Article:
In the preferred embodiment, the weld ring 14 is supplied in the form of a weld ring T-shaped profile. The T-shape insert ring dictates that the tube ends have a flat face to ensure good contact with the ring. This allows for a simple tube preparation when compared to the prior art process of adding a 37 degree bevel or other special end prep geometry when manual tube welding. As such, preparing tubes, both new and old, is a simpler process, which results in cost savings.
As illustrated, the T-shaped structure 14 defines an outer band 14A in perpendicular relationship with an inner band 14B. As best shown in FIG. 2 the outer band 14A includes at least one notch 14C. As will be further discussed, in application, the at least one notch 14C visually assures the tube ends 15 and 20 properly abut the inner band 14B prior to welding.
Filler metal can be formed into the weld ring using commercially available material conforming to the composition of the base tube such as, but not limited to, INMs2, IN515 and IN521 materials. The weld ring 14 is appropriately dimensioned to slip onto each end of the tube ends 15 and 20 being welded together. The weld rings 14 shape also aids in joint alignment. Weld ring 14 can be formed by any convenient process such as machining, sintering, stamping and so forth.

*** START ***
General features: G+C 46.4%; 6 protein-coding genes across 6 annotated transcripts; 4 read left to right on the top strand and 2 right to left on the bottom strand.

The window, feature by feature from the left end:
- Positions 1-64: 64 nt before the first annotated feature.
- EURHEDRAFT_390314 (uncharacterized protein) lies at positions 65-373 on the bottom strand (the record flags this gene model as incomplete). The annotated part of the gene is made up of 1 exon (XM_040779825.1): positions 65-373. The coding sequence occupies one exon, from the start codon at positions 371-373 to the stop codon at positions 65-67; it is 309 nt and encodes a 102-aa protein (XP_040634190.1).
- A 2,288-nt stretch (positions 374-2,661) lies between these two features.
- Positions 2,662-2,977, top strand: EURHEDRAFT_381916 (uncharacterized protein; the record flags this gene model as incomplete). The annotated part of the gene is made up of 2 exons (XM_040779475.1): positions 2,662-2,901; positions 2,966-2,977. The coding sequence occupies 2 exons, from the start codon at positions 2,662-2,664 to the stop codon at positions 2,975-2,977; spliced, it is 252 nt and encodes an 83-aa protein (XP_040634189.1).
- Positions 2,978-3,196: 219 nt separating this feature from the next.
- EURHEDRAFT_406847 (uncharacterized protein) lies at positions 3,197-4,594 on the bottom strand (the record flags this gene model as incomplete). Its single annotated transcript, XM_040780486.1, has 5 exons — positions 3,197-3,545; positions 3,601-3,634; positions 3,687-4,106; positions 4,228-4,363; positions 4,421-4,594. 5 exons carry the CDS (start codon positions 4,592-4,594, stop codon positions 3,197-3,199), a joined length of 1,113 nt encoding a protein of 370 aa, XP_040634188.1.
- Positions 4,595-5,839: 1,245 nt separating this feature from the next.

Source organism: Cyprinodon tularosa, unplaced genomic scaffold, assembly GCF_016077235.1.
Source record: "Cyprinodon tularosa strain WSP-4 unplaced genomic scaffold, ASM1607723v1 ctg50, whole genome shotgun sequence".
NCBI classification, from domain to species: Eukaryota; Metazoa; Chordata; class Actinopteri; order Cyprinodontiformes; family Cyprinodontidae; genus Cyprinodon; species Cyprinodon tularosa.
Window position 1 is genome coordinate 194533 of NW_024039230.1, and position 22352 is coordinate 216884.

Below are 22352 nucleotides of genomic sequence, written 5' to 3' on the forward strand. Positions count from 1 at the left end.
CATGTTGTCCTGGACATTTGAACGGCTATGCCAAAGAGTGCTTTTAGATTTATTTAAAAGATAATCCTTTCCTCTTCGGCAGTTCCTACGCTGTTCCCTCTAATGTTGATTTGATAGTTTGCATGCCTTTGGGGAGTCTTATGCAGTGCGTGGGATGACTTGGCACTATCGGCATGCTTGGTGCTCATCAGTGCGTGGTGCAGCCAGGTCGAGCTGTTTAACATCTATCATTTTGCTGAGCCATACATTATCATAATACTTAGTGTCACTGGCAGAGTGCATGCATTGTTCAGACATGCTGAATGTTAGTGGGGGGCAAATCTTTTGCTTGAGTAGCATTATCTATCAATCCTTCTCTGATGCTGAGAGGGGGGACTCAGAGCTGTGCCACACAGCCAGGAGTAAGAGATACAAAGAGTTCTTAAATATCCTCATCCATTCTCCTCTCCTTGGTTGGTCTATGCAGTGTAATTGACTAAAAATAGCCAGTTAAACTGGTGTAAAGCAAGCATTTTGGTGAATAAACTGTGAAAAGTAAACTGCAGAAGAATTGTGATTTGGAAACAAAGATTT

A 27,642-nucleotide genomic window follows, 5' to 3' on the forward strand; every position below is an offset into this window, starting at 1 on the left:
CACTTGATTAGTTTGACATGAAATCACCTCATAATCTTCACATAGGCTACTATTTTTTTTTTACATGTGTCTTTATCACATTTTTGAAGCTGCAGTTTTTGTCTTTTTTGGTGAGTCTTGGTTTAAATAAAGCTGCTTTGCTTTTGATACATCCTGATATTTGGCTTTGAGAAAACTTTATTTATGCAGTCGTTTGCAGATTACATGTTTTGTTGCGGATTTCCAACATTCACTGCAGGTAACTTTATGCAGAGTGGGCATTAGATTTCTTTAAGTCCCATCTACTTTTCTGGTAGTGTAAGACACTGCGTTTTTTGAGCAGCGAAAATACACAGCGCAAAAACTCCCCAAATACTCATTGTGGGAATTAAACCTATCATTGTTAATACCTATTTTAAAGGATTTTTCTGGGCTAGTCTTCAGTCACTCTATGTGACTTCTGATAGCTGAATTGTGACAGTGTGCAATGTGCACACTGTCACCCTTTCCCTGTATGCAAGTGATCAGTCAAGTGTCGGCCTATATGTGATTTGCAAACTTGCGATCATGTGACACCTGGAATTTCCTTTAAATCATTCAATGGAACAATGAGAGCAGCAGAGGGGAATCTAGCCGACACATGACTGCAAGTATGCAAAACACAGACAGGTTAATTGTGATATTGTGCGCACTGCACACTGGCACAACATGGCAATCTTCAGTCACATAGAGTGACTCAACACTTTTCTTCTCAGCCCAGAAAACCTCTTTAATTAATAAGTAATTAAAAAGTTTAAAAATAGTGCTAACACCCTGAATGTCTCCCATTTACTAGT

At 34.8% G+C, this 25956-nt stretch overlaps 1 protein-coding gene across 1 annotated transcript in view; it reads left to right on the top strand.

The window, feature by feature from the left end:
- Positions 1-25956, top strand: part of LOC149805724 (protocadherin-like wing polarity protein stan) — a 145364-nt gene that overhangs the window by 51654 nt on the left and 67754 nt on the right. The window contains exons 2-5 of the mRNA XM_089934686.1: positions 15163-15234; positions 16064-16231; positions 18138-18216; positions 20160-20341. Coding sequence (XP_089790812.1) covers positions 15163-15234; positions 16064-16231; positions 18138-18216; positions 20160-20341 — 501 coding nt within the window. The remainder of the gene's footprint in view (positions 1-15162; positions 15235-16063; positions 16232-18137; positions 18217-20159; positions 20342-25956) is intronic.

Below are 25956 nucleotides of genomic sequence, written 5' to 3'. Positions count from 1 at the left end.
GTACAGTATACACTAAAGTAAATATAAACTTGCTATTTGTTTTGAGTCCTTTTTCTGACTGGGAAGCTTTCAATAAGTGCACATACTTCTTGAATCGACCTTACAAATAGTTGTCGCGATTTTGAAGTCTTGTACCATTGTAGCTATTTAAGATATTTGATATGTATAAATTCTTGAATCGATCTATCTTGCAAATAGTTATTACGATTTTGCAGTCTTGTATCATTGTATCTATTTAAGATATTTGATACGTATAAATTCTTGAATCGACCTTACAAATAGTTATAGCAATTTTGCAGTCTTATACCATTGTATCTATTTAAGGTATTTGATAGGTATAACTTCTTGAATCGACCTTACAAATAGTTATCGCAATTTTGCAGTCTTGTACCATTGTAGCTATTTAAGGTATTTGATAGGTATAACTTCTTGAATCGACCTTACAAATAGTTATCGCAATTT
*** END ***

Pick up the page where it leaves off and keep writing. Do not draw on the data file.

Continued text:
Flux material 16 improves heat penetration in the weld, thus reducing the weld width which reduces the potential for sagging and other weld profile problems that commonly occur during attempts to do a single pass welding operation on thick walled components. By more efficiently directing the heat inward to reduce the weld pool spread, the welding operation uses lower currents for full penetration compared to the currents which would be required without the use of flux. Reduced current allows for welding with relatively smaller lower power weld heads and power supplies and also further aides in maintaining the high strength and corrosion resistance characteristics in the weld.